Any modifications to the protocol that might impact the conduct of the study or affect patient safety will precipitate a substantive protocol amendment and will be reviewed by the regional Ethics Committee and the French Drug Safety Agency. These substantive changes will be communicated to relevant stakeholders (trial registries, regulatory agencies, investigators). The results of the LEVNEONAT-1 study will be published in a peer-reviewed journal following the Uniform Requirements for Manuscripts Submitted to Bio-medical Journals (http://www.icmje.org/). Publications will be distributed to investigational centres and to all relevant persons or organisations. The LEVNEONAT-1 study will also be presented at relevant national and international medical and scientific meetings related to both of the following elements: (i) methodology and biostatistics and (ii) brain development and seizure treatment during the neonatal period. At the end of the study, a summary of the results will be produced for the non-medical public and will be provided to the participants’ parents on demand.
Investigational centres were open from the 21 September 2017 to the 20 October 2017. Patient recruitment was effective from the 20 October 2017 for 2 years. The first enrolment occurred in February 2018.
Seizure management during the neonatal period remains elusive, and PHB is not completely efficient in terminating critical activity and is not truly safe for the immature brain. LEV might be promising and more suitable in this condition. However, although LEV is widely used in neonatal care units worldwide, no dose regimen has been clearly established.
LEVNEONAT-1 is a particularly original study using LEV as the first-line treatment and not as add-on treatment after PHB, resulting in purer efficacy and safety data and allowing the possibility of a new therapeutic schedule in neonates.
The other original characteristic of LEVNEONAT-1 is the design of a statistical model allowing for a restricted sample size to determine the optimal LEV dose in neonates by integrating data in real time of each participant. The design performances were assessed through extensive simulation studies. On average, the proposed design prompts recommendations of the correct dose at approximately 60% of efficacy for a sample size of 30, increasing to over 80% in many scenarios for a sample size of 50. Moreover, this method maintains an acceptable number of neonates with toxicities.
The first LEVNEONAT-1 weakness is the targeted population, which consists of newborns with less than 3 days of life who suffer from HIE complicated with seizures. The seizure incidence in the HIE context varies according to studies from 29% to 65% of cases.34–36 This discrepancy might be partially due to the caregiver’s ability to recognise clinical signs of seizure and ictal activity on an EEG recording.37–39 In parallel, the relative urgency to obtain parental consent in this stressful context remains a sensitive issue for investigators. This fact could be a critical point for inclusion because seizures can occur early after birth and therefore require AED treatment in emergency. Both parents should then be informed soon after birth even prior to seizure occurrence, and the reflection period of participants’ guardians could be brief. However, the median time of the first seizures reported in the literature was around 9 to 13 hours of life,34 40 allowing for time for reflection to the parents. The second critical point is the opportunity to monitor the newborns through a standard EEG as soon as seizures are identified with various logistical problems according to each investigational centre, including a variable delay or the inability to implement standard EEG monitoring outside of working hours. Further, continuous EEG monitoring is scheduled during the 3-day treatment with LEV and a 1 hour recording on day 6. The restricted availability of EEG devices in each investigating centre led after the cessation of SB to a minimal requirement of a 1 hour EEG recording on days 1, 2, 3 and 6.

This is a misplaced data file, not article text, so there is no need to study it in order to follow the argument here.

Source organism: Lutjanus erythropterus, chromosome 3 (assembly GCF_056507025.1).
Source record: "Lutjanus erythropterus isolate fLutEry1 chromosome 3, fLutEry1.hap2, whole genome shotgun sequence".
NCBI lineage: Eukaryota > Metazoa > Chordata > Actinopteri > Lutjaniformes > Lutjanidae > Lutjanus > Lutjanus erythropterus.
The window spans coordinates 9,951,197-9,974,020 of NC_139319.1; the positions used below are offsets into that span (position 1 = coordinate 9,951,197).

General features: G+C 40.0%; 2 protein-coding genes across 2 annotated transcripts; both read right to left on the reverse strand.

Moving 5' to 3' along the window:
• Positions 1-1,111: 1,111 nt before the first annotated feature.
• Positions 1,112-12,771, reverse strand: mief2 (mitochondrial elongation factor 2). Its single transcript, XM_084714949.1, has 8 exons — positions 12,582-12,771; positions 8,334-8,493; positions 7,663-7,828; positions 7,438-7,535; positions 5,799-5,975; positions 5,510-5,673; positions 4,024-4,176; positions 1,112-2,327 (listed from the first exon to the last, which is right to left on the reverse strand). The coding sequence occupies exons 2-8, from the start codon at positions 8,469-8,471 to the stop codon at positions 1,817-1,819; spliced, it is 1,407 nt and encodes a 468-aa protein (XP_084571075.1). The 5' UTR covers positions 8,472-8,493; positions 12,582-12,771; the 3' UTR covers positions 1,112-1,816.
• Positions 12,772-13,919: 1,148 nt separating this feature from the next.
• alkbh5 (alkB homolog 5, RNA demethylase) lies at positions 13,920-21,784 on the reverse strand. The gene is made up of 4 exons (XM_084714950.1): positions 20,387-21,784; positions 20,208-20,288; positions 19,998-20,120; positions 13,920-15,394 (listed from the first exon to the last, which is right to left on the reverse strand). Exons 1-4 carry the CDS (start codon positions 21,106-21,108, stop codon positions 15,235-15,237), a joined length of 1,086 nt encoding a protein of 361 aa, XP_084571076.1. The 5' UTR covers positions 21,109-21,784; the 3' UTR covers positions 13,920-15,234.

In the case of promising efficacy results, a randomised study should be performed further to confirm the findings.
Issue date: 6 June 2017
Protocol Amendment number: 04
Authors: GF, ES, SZ, CM and EB
2016-Nov-3 Amendment N°1
At the request of French Drug Safety Agency, details about the procedure triggered by the occurrence of a side effect and the allocation-dose process have been added to the protocol.
2017-May-26 Amendment N°2
At the request of French Drug Safety Agency, the upper dose regimen including a loading dose of 60 mg/kg was withdrawn considering the lack of significant data justifying this dosage in newborns.
2017-Jun-6 Amendment N°3
The upper dose level including a loading dose of 60 mg/kg was validated by the French Drug Safety Agency in light of Venkatesan et al.17
Patient consent for publication Obtained.
Contributors GF and ES were responsible for the study design including aims, assessment criteria and intervention schedule. SZ and MU provided statistical expertise in trial design, developed the dose-finding model and conducted the statistical analysis. CM and GF assumed the pharmacovigilance procedure. EB handled the legal aspects and authorisations and helped with implementation. VJ designed the pharmacokinetic analysis and performed the LEV pharmacokinetic measurements. All authors contributed to the refinement of the study protocol and approved the final manuscript.
Funding This work was supported by a grant from the French Ministry of Health (LEVNEONAT-1, 2013, PHRCI 2013 API13/T/065). No financial support from industry took part in the LEVNEONAT-1 funding. Levetiracetam will not be provided by industry. SZ and MU were supported by the InSPiRe (innovative methodology for small populations research) project, which was funded by the European Union’s Seventh Framework Programme for research, technological development and demonstration, under grant agreement number FP HEALTH 2013-602144.
Disclaimer This funding source had no role in the design of the study and will not have any role during the study execution, analyses, interpretation of the data or decision to submit results.
Competing interests None declared.
Ethics approval Regional Ethical Committee (CPP Ouest 1).
Provenance and peer review Not commissioned; externally peer reviewed.